Kazmir strands a pair, but with three hits already in the bag, Iím feeling excellent about the stock, without taking too much damage to my ĎAís to winí stock.

Nothing in the top of the second for the Aís, as a weak Yoenis Cespedes single is erased by a Jed Lowrie double-play ball. Kazmir then strikes out the side, bringing his total to five Kís through two innings. Maybe I was wrong about this whole high-scoring game thing?

Still, the Yanks only need five more hits to go over 7.5, and the best price I can get to sell that stock is 52, indicating that itís basically still viewed as a 50/50 proposition. Iíll hold tight and see what happens here in the third.

I take that back. Someone is looking to buy 75 shares of ĎAthletics win by more than 2.5 runsí at a price of 49. I sell them those shares as Alberto Callaspo leads off the third with a groundout. The Aís are already down one and both pitchers look good. I have no idea why anybody would want to buy those shares at that price, so Iím more than happy to sell, even though I already have 300 shares invested in the Aís winning outright. Of course, with a one or two-run Aís victory, both stocks would pay off.

Note: Keep in mind that I never actually owned the shares that I sold. Selling just means that Iím taking the other side, with a potential profit of 49 per share should the Aís fail to win by more than 2.5. For a more detailed explanation of how the trades work, refer to our previous articles or TradeSportsí excellent support section.

Three up, three down for both sides in the third. My pregame predictions couldnít be going much worse, yet Iím actually in dcent shape, as I limited my investment in Ďover 7.5 total runsí due to the lofty price.

Ok, so the Aís go scoreless again in the fourth, and Kuroda has faced the minimum thanks to a pair of double plays. With one run through 3.5 innings, the Ďover 7.5 runsí isnít looking so hot, and I want some more funds to invest elsewhere. I sell 75 of my 85 shares at a price of 48. Iím taking a sizable hit, as I originally purchased the shares at either 58 or 60. Itís perhaps a bit frustrating, but still the right decision, as Iím getting close to 50/50 odds, despite how the game has gone thus far. I wouldnít pay more than 45 for those shares, so selling them at 48 is a relative win.

After a quiet bottom of the fourth for the Yankees, Brandon Moss leads off the top of the fifth with a solo blast for the Aís. On an unrelated note, I notice that someone wants 75 shares of ĎYankees more than 7.5í hits at a price of 56. They have three hits through four innings, all of which came in the first frame. I jump on it, selling for 56 the shares I previously bought at either 50 or 53. Again, this seems to be a case of someone napping, as I bought my shares during that productive first inning, and the Yanks have since been completely quiet.

After another hitless inning for the Yankees, I sell 75 more shares in the same stock, this time at a price of 53, rather than 56. They have three hits through five innings, and none since the first. I donít think theyíll muster five hits over the final three innings, as Kazmir is rolling and the Aís have a strong bullpen. In fact, Iím going to sell my final 74 shares at a price of 50. Itís less than I just got, but I simply donít think the Yankees are going over 7.5 hits. All in all, I no longer have any investment in the stock, and came away at +672. I now have $20,917 that isnít tied up, and Iím eyeballing a few different stocks.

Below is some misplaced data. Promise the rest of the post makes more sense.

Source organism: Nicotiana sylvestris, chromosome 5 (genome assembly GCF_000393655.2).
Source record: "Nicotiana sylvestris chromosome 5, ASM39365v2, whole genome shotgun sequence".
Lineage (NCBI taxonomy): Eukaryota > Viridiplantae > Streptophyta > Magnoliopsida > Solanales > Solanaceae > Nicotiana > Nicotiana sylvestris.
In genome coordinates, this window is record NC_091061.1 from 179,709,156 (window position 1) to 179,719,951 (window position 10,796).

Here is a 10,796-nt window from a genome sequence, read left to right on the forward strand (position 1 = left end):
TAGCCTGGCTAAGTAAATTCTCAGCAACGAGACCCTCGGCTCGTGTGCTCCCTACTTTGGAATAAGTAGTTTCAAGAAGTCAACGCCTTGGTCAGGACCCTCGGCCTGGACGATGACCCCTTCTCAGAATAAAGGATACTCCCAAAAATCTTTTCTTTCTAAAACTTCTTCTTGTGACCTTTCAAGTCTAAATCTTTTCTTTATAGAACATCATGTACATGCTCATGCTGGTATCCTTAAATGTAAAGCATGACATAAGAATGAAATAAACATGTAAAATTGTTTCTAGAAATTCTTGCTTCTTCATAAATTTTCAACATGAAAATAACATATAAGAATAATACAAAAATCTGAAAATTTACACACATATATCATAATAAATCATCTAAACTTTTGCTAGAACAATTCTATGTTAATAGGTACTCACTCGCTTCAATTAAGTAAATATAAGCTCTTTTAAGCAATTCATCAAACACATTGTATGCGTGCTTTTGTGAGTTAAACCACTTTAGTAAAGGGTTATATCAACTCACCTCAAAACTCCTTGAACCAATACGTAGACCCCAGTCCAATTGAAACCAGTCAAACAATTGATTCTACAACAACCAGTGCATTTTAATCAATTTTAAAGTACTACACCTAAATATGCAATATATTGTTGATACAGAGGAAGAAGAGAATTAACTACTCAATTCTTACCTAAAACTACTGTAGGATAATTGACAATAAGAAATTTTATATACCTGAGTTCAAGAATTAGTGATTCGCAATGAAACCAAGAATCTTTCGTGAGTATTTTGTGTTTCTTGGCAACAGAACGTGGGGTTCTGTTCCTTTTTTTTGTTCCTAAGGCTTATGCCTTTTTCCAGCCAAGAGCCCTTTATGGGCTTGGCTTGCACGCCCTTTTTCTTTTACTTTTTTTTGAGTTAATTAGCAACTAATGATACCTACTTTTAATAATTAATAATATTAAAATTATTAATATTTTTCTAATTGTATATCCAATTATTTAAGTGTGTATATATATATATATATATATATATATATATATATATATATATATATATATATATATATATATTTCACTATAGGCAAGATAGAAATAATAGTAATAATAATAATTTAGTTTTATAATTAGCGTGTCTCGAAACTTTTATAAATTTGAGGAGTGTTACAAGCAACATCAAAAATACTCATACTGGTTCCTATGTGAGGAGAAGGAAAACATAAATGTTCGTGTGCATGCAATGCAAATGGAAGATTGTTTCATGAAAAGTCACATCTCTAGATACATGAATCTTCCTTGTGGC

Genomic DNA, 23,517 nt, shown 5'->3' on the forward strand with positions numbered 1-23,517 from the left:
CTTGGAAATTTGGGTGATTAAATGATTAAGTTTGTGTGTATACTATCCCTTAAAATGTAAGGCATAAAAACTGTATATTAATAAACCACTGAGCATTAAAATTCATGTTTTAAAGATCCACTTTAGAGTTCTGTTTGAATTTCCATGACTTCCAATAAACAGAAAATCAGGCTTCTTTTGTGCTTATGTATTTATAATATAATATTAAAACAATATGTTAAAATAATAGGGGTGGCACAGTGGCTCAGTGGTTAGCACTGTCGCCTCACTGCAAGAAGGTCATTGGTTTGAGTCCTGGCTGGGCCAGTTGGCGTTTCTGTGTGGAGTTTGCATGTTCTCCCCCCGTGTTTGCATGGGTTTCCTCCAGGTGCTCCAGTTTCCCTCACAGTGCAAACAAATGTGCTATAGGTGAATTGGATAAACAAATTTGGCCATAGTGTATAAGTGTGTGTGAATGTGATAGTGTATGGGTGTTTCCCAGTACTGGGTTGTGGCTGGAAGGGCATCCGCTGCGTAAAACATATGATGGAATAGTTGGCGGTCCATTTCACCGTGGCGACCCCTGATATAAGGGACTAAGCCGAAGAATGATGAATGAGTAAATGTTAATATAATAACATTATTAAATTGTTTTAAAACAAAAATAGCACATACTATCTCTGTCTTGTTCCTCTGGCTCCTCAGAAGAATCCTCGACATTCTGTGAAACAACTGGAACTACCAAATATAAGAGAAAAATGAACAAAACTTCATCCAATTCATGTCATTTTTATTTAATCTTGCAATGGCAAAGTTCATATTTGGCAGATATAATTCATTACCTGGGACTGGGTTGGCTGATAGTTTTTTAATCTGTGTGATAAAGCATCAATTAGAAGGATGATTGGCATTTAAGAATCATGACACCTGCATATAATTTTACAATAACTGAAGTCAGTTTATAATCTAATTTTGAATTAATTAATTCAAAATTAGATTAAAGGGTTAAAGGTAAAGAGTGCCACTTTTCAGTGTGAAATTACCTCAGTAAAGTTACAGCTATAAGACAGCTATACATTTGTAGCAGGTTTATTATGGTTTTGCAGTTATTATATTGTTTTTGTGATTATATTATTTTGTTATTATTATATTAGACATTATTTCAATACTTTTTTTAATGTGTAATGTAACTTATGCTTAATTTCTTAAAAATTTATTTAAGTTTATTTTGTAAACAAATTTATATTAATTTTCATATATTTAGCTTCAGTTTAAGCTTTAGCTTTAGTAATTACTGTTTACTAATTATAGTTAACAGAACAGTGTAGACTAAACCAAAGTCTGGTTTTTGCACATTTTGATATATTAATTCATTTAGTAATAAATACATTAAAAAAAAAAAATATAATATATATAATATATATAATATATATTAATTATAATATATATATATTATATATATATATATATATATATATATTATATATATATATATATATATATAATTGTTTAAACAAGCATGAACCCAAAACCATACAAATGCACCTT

As we seem to be headed for a close, low-scoring game, Iím going to sell shares of ĎAís over 8.5 hitsí. I find three different buyers, and sell a total of 300 shares at an average price of 49. Given that the Aís have two hits through six innings, this isnít exactly a genius play, so much as an obvious one. About two seconds after I complete the trade, Mark Teixeira hits a sixth-inning solo home run. Iím primarily invested in the Aís getting less than 8.5 hits and the Aís winning. Itís an interesting juxtaposition, but I think Iím gonna stick with it until the later innings.

Iím fairly quiet for the rest of the game, as Iím pretty heavily invested in both ĎAthletics to winí and ĎAthletics to have less than 8.5 hitsí. In order to meet my stated goal of a top-five finish, Iíll almost certainly need both to work out.

The Aís tie things up in the top of the eighth, putting me in much better position. The game goes to extra innings, and lo and behold, the Aís break out for three runs in the top of the 10th, while only pushing their hit total to seven. The Yankees canít muster anything in the bottom of the 10th, and I finish in third place out of 25, having gained $20,149 from my original budget of $50,000 for a total of $70,149. First place finishes way ahead of me, gaining $32,626, while second place is just a bit ahead at $21,554.

Looking back on my decisions, while far from flawless, I did a better job of being active, and was heavily invested in two outcomes by the late innings. A close, low-scoring game meant there werenít a ton of big fluctuations in stock prices. The third-place finish was solid, but I suspect there were some non-active competitiors in the contest, due to the lack of an entry fee. I still need work before stepping up to the more expensive games, but I think Iíll look for a $5 contest next time and see how the volume of trading changes.